19 “Do not store up for yourselves treasures on earth, where moth and rust consume and where thieves break in and steal; 20 but store up for yourselves treasures in heaven, where neither moth nor rust consumes and where thieves do not break in and steal. 21 For where your treasure is, there your heart will be also. Matthew 6
Jesus is a brilliant communicator. When I was working in the intelligence community, there was a section in our training manual on communications that essentially described a method of publicly communicating in a way that only the people who were supposed to receive a certain communication could understand. When I read the description, the method did not seem as sophisticated as the authors probably thought it was, because I had been reading those types of communications almost my entire life. They were parables—which is basically talking about common things in uncommon ways in order to draw the listener to consider a new way of approaching an old paradigm. And that’s what Jesus did best.
Take the word “treasure” for example. Just by saying the word “treasure”, Jesus ensured that he got the attention of listeners of every type—from those who seemingly had nothing to those who many would say had everything. Who doesn’t like the idea of treasure after all? But the way Jesus talks about treasure is different. In a few sentences, he removes the idea that “treasure” has some objective reality that everyone should value and replaces it with the notion that what is “treasure” is in the heart of the beholder.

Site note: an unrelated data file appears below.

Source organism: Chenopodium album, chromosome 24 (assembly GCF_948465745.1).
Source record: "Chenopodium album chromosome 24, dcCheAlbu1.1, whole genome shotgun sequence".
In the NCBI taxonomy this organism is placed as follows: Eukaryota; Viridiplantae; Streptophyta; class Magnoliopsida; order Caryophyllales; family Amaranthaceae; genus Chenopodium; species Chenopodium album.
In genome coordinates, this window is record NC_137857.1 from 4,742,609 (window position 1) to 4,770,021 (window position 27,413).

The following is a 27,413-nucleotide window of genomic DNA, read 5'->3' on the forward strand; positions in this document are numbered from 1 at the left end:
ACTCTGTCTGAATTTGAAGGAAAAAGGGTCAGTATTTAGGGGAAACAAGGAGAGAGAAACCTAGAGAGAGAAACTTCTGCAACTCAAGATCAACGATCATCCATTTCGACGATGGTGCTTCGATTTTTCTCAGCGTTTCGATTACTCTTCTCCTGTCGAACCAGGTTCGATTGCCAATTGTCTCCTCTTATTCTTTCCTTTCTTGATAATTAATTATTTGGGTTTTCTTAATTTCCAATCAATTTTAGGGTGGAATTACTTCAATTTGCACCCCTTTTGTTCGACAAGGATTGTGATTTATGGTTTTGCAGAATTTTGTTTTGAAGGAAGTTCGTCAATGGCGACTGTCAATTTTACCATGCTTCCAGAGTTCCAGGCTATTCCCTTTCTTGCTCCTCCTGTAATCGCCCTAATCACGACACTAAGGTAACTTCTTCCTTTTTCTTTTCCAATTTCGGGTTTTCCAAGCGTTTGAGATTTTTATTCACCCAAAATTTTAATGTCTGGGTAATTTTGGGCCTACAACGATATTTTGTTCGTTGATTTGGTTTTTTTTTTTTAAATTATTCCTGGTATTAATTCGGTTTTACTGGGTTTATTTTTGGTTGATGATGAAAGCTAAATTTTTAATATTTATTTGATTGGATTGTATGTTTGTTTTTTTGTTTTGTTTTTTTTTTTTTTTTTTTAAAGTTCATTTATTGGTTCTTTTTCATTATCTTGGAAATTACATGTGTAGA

He then reminds the listeners that no one wants to lose what they treasure—whether it be by theft or the naturally occurring corruption that is part and parcel of holding on to anything in the material world. We don’t want to lose what we treasure because our hearts are attached to it. But here’s the deal. We will experience everything we treasure in the material world as going away one way or the other. The question is, “Do we want our hearts to go along with it?” That is the human dilemma that Jesus attempts to solve.
“What does it profit someone to gain the whole world but lose their soul (heart, life, etc.)?” asks Jesus. Even if one person had every earthly treasure imaginable, it can never bring them the “treasure” of the one thing of inestimable value—life itself. What I believe Jesus is trying to communicate to us is if we treasure what is temporary, then the life we’ve chosen will end with the dissolution of all things bound by the effects of time—whether they are material riches, fame, approval, etc. However, if what we treasure is eternal (love, peace, gratitude, spirit), then our true life—the One gifted to us by our eternal Creator—will endure eternally.
Teach me what is worth treasuring so that the gift you have called me to be in this world endures forever. This I ask according to the pattern of Christ who treasured all of life. Amen.